In 2022, for the first time we looked at the overall carbon position of Wild Ken Hill. We were pleased to learn that across the project, we had gone beyond “Net Zero”, in fact sequestering many more Greenhouse Gases each year than we emit.
The big driver here has been the change of practice on the farm, implemented by our Estate Director Nick. By farming regeneratively, Nick has been able to increase the amount of carbon in the soil itself, a realm we often forget is capable of storing large amounts of carbon. The study suggested Wild Ken Hill is at the very forefront of UK farms in this regard.
Unfortunately, in July 2022, during a period of unprecedented hot weather, a fire broke out at Wild Ken Hill which ravaged. We have been working with the fire services since on a plan to improve fire safety in that area. We’re aiming to discuss the plan with local residents in 2024.
Wild Ken Hill is more engaged than ever in the local area. Since the start of the project, we’ve been able to add around 4 full-time jobs, set up a volunteering programme, host multiple local artists, and welcome 5 students for placements.
We’ve also run numerous open days for local residents, and provided access to clients of our local mental health charity so that they can benefit from the positive impact of nature on mental wellbeing. In the woods, our friends at Wildlings run a Forest School and welcome school groups through the year.
We have run a programme of Guided Tours for three years now, experiences focused on exploring the landscape at Wild Ken Hill and building an understanding of our work, led by local, expert guides. Along the way, we hope people encounter wildlife or the resident livestock. These have generally been a great success, with thousands of folks from around the country coming to visit.
We also ran a wonderful nature festival in 2022 called Gathering, and welcomed a number of writers and artists to Wild Ken Hill, which included the likes of Tony Juniper, Mary Colwell, Dr. Amy-Jane Beer, Nick Acheson, Ajay Tegala , Lucy Lapwing, Jake Fiennes and international singer-songwriter (and a big Curlew fan), David Gray.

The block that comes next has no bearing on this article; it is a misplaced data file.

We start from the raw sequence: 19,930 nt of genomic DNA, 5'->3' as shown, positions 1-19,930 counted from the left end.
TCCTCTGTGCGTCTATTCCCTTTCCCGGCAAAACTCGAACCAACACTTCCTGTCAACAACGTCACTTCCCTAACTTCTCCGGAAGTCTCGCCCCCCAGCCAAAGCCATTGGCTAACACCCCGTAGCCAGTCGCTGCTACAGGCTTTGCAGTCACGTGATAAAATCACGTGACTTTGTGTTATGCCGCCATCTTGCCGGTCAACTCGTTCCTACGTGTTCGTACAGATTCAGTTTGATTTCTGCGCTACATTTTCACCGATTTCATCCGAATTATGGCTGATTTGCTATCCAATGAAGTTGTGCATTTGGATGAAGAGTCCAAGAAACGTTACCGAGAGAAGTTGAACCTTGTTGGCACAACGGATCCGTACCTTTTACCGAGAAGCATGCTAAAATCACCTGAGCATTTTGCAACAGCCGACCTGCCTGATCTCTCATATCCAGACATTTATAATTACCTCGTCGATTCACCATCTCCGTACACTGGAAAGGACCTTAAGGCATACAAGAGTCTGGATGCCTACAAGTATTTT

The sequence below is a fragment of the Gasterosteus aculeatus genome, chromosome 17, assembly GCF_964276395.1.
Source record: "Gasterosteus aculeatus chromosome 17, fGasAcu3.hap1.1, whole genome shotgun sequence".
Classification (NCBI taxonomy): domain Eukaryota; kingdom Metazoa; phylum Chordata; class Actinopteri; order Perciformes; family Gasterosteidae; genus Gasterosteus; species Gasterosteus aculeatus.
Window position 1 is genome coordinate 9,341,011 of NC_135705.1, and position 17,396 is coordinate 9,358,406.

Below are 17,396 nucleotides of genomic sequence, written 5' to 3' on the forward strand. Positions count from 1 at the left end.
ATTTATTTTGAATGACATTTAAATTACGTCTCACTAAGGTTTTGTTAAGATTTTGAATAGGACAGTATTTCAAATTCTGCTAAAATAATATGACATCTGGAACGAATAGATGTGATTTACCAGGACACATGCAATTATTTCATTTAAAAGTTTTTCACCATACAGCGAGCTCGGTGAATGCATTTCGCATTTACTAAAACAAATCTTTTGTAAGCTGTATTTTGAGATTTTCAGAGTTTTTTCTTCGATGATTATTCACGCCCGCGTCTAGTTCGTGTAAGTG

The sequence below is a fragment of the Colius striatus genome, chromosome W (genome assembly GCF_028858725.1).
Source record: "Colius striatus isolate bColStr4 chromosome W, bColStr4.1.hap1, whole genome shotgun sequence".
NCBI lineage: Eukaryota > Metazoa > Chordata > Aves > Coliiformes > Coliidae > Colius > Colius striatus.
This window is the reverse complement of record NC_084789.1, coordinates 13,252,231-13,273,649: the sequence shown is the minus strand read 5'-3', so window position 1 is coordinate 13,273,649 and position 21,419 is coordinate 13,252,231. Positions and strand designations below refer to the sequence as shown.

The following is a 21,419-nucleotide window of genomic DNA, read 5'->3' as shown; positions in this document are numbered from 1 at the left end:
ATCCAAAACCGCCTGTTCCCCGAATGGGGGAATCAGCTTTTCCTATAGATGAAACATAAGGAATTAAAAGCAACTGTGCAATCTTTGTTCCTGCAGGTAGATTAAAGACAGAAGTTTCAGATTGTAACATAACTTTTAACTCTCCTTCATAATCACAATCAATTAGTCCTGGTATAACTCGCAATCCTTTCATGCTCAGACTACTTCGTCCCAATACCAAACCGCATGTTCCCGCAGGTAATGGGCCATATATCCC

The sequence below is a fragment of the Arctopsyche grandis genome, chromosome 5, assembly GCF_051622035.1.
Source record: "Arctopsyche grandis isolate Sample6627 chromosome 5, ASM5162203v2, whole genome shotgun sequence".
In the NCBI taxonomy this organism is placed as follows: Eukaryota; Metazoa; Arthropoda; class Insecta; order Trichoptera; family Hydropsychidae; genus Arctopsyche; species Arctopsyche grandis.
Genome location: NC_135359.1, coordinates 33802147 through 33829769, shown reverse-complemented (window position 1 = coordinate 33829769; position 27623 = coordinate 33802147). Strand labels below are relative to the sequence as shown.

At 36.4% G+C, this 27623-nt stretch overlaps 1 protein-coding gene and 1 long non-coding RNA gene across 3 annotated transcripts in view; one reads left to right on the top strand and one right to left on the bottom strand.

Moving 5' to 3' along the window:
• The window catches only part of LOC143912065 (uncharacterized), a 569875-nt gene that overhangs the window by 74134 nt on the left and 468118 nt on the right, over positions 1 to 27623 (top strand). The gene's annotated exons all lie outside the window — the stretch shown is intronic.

We continued these events on a smaller scale in 2023 when we welcomed Mercury Prize nominated singer and conservationist Sam Lee.
For a long time though, we have been very facility constrained, which has hindered our ability to welcome visitors. In June 2023, we were grateful to receive (unanimously!) planning permission from our local council to create better facilities for education and engagement.
These include lots of plans, including walking paths, cycling trails, landscape-led play and a café, but the first thing that we will get to opening is a mixed camping and touring site, which we are hoping to do in Spring 2025. This will mean for the first time folks from further afield can stay at Wild Ken Hill.
In its first five years, Wild Ken Hill has never stood still. We are sure that will continue to be the case for the next five years!
We’re doing some really innovative work making thousands of tonnes of compost on the farm, and also working with our neighbours on a Landscape Recovery project. There will also be some exciting work on bat roosts and organic farming in 2025. We’ll be sure to fill you in on all of this over the course of the year.
For now, we wanted to thank you for your support and engagement. We hoped you enjoyed our reflections on Wild Ken Hill’s 5 year anniversary. It means the world to us that people are interested to learn about our story, to visit us, and to chat. We hope to see some more of you in 2024. With best wishes from the Wild Ken Hill team!
If you are keen to hear more from us, you can sign up to our newsletter and find our social media pages in the footer of our website.